DRM compared: PlayStation 4 and Xbox One

By Swapnil Mathur | Updated 19 Jun 2013
DRM compared: PlayStation 4 and Xbox One
  • We take a look at the various 'explosive' issues surrounding the next-gen consoles and what they REALLY stand for.

So, E3 2013 is over and if you are even remotely into gaming, you would know that Sony pretty much pummelled Microsoft’s Xbox One into the ground. Never has one statement so unanimously caused so much joy that when Jack Tretton, President and CEO, Sony Computer Entertainment America said “…for instance, PlayStation 4 won’t put any new restrictions on the used PS4 games…”


He went on to confirm that when a gamer buys a PS4 copy of a particular game, he has the right to do whatever he wants, including trading the game or lending it to a friend. Sony apparently trusts its users. Microsoft, unfortunately, doesn’t happen to be such a good storyteller. There’s been a huge hue and cry over Microsoft introducing DRM with the Xbox, while Sony is keeping its PlayStation 4 DRM free, but let us assure you, there are a lot of unseen forces at work here – and a lot more to the picture than the initial glance.

As of now, Sony has maintained that they will be keeping the PS4 DRM free, while Microsoft has chosen to go a route that has been tried, tested and proven successful; the way of Steam. Steam had its fair share of nay-sayers, haters and some who downright “lost it” when Steam implemented what then seemed to be a draconian DRM system.


The Xbox One is no doubt doing something similar, but if you talk to any PC gamer, they will most likely swear by Steam. There are many misconceptions floating around about how both the consoles will deal with DRM and used games and trading/lending of games, so we’re going to give you the short and sweet of it.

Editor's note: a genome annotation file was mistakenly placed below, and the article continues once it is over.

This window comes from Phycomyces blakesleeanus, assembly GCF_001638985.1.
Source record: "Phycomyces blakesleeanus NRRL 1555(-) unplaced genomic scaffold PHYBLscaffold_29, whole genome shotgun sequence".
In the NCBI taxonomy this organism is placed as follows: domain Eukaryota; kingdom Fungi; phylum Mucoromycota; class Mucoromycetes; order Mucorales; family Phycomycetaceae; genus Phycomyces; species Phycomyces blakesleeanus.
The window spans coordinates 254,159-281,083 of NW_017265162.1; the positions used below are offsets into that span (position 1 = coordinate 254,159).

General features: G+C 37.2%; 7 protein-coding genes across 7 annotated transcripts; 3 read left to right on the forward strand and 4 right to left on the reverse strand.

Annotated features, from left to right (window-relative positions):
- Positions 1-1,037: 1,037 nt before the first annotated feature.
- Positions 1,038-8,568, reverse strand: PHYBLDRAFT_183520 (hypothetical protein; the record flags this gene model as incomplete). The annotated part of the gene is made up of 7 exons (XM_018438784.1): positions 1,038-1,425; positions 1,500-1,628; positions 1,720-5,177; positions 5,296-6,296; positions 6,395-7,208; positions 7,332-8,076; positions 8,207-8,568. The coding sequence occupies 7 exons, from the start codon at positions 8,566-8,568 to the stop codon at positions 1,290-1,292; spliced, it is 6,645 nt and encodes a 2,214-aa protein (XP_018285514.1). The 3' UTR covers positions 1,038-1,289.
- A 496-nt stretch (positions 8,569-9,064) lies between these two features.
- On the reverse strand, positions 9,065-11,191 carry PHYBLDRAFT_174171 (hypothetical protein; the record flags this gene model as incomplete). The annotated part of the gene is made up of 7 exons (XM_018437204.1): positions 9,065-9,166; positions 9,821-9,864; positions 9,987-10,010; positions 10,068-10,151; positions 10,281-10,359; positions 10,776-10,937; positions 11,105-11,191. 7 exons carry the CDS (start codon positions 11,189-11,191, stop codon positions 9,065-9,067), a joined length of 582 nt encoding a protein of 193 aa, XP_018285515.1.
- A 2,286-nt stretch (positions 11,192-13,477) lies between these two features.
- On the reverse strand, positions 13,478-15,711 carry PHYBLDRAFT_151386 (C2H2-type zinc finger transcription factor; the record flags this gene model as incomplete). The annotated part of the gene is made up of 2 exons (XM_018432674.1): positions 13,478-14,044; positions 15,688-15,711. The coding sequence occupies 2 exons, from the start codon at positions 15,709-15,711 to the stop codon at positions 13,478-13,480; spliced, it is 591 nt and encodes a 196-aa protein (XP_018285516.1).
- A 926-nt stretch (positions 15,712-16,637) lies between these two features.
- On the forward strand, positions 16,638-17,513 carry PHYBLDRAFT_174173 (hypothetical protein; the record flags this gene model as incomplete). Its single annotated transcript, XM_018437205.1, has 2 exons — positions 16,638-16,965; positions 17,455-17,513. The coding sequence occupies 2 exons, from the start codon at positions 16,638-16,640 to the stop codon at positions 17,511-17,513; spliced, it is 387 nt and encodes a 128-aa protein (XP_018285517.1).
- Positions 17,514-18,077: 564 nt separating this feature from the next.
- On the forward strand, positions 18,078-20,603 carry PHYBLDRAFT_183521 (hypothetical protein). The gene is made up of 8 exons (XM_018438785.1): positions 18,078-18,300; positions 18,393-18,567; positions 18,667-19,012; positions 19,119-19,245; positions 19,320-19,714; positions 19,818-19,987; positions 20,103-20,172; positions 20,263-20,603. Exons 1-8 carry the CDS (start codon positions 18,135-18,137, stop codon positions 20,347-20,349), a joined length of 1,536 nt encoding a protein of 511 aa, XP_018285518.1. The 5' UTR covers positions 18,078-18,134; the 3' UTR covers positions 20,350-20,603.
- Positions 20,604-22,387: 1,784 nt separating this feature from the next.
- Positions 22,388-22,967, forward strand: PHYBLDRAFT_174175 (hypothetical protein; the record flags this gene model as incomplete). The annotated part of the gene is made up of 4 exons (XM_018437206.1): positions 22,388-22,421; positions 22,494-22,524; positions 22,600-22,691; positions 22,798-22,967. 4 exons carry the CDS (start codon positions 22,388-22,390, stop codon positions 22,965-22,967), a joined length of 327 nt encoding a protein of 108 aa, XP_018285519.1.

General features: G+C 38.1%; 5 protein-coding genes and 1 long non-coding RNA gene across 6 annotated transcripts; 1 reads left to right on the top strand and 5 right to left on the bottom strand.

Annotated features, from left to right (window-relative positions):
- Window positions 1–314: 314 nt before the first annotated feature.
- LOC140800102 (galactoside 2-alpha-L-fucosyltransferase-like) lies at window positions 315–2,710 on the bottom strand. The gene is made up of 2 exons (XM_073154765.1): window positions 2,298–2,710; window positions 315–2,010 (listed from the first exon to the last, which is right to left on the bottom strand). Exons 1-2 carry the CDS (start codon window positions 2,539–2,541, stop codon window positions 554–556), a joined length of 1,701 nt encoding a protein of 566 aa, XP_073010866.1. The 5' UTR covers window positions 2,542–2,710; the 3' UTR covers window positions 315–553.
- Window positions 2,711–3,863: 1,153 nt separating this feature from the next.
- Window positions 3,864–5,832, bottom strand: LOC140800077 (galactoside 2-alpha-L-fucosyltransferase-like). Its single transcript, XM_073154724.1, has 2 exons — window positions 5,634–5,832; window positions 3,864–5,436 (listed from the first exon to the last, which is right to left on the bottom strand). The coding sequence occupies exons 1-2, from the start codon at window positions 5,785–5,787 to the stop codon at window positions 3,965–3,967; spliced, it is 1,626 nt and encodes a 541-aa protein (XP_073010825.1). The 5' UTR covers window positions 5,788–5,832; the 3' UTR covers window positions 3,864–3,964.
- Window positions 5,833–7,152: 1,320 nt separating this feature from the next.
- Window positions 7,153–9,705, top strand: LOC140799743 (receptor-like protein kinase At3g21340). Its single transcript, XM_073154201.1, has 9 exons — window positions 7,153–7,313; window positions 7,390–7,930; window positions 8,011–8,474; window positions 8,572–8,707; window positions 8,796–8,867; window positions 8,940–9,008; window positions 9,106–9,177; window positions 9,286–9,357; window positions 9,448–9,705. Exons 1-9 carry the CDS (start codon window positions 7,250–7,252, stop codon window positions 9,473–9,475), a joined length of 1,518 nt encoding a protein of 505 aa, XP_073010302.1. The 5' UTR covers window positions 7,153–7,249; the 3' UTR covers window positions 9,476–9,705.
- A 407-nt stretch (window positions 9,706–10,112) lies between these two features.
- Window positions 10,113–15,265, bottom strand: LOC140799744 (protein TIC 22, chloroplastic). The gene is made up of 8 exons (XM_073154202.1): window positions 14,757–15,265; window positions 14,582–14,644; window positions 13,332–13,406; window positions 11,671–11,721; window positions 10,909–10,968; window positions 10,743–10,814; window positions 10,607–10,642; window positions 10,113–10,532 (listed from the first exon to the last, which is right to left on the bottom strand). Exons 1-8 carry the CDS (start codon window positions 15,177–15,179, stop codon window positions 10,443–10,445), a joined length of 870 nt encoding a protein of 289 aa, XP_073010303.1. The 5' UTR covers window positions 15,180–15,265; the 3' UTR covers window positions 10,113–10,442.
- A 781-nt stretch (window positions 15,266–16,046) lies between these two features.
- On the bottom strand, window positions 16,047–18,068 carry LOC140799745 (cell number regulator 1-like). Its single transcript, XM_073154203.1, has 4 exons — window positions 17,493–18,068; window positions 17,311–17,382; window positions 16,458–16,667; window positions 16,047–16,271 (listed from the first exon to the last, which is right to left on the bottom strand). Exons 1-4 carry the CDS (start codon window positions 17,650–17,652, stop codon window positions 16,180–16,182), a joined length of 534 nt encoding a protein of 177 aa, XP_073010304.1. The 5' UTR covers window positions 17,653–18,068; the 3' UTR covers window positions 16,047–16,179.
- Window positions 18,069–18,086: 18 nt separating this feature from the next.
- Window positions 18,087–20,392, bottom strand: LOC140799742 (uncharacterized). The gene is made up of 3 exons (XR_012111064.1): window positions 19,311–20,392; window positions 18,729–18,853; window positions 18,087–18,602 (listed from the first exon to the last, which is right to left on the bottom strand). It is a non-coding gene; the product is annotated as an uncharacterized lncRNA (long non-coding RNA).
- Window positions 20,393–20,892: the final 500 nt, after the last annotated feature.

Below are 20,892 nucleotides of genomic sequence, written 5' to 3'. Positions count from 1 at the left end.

Thou Shalt Not Share: The DRM Lockdown
Microsoft has said that you will not be able to lend and borrow games from friends anymore like you used to be able to (with the Xbox 360). You will only be able to give you Xbox One game to ONE friend and one friend only (and that person may not give it to someone else). First thing to understand about this move is that this lockdown has been implemented by developers, and not by Microsoft.


Steam on the other hand does not allow you to trade or lend or resell content AT ALL. If you’re thinking “well, Sony won’t put me through that crap,” there is a possibility you are very wrong. In an interview with Game Trailer, Jack Tretton said that “The DRM decision is going to have to be in the hands of the third parties, yeah, that’s not something we’re going to dictate or control or mandate or implement.” Sony later did clarify that this would only apply to the online multiplayer segment, but what’s to stop a developer from reaching farther?

Besides, it’s not like the Xbox One doesn’t allow you to share your games. It’s actually quite the contrary. Every game that you buy (and therefore associate with your Xbox Live ID) will also be available to 10 family members, without having to pay anything. Along with that, your games library is stored entirely in the cloud, meaning that you can access your games on ANY Xbox One. This also means you could potentially share the games with three family members and seven friends. We’re going to leave it up to you to get creative.


The Mandatory Online Checks
Sony’s not implementing any of this on their infrastructure, so you’re not required to get online every few hours to make sure your console keeps functioning. The Xbox One requires you to get online at least once in 24 hours so it can validate your library and game licenses. Steam’s online check happen anytime between the three to four week period, or at the time that it is updating.

This is how Microsoft makes sure that you are not reselling games or trading them with other people, a move that was implemented to ensure that the developers remained happy. The 24-hour online check is Microsoft’s way of ensuring that the developers don’t implement their own ways and means of online checks. It is a one-stop centralized that does away with the various online pass systems and what not. In the long run, it’s a system based on convenience, and let us face it, how many of us actually live in a house without an internet connection? These checks also ensure that Microsoft always has your game library up-to-date, in case you decide to access it from a friend’s Xbox or something.